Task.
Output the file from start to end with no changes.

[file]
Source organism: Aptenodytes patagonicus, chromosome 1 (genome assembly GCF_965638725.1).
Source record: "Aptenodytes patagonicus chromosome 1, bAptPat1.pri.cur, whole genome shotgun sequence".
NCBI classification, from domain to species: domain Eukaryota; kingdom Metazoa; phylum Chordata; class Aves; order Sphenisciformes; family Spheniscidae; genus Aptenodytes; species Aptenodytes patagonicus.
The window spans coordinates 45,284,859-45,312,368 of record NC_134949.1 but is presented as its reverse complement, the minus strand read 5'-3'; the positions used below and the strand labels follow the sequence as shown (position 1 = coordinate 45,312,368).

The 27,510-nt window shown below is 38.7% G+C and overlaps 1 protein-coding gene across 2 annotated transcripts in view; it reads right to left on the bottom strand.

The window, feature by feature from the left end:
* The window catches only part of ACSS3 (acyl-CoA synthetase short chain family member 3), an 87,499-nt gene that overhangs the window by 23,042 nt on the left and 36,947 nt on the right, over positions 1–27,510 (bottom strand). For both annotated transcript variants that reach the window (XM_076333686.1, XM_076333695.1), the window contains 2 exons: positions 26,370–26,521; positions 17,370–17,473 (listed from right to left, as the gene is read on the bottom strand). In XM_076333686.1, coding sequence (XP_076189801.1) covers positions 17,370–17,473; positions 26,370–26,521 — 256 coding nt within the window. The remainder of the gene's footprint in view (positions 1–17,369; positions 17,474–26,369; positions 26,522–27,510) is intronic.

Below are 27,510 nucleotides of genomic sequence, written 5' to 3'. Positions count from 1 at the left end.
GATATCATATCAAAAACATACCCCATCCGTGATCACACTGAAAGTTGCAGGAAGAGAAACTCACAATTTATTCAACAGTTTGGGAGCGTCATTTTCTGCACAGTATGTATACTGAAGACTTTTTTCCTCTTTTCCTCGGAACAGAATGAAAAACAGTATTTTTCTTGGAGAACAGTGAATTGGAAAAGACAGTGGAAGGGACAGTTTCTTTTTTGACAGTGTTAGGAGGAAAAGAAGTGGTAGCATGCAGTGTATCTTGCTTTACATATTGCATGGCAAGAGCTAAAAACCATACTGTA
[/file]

Source organism: Aptenodytes patagonicus, chromosome 1 (genome assembly GCF_965638725.1).
Source record: "Aptenodytes patagonicus chromosome 1, bAptPat1.pri.cur, whole genome shotgun sequence".
NCBI classification, from domain to species: domain Eukaryota; kingdom Metazoa; phylum Chordata; class Aves; order Sphenisciformes; family Spheniscidae; genus Aptenodytes; species Aptenodytes patagonicus.
The window spans coordinates 45,284,859-45,312,368 of record NC_134949.1 but is presented as its reverse complement, the minus strand read 5'-3'; the positions used below and the strand labels follow the sequence as shown (position 1 = coordinate 45,312,368).

The 27,510-nt window shown below is 38.7% G+C and overlaps 1 protein-coding gene across 2 annotated transcripts in view; it reads right to left on the bottom strand.

The window, feature by feature from the left end:
* The window catches only part of ACSS3 (acyl-CoA synthetase short chain family member 3), an 87,499-nt gene that overhangs the window by 23,042 nt on the left and 36,947 nt on the right, over positions 1–27,510 (bottom strand). For both annotated transcript variants that reach the window (XM_076333686.1, XM_076333695.1), the window contains 2 exons: positions 26,370–26,521; positions 17,370–17,473 (listed from right to left, as the gene is read on the bottom strand). In XM_076333686.1, coding sequence (XP_076189801.1) covers positions 17,370–17,473; positions 26,370–26,521 — 256 coding nt within the window. The remainder of the gene's footprint in view (positions 1–17,369; positions 17,474–26,369; positions 26,522–27,510) is intronic.

Below are 27,510 nucleotides of genomic sequence, written 5' to 3'. Positions count from 1 at the left end.
GATATCATATCAAAAACATACCCCATCCGTGATCACACTGAAAGTTGCAGGAAGAGAAACTCACAATTTATTCAACAGTTTGGGAGCGTCATTTTCTGCACAGTATGTATACTGAAGACTTTTTTCCTCTTTTCCTCGGAACAGAATGAAAAACAGTATTTTTCTTGGAGAACAGTGAATTGGAAAAGACAGTGGAAGGGACAGTTTCTTTTTTGACAGTGTTAGGAGGAAAAGAAGTGGTAGCATGCAGTGTATCTTGCTTTACATATTGCATGGCAAGAGCTAAAAACCATACTGTA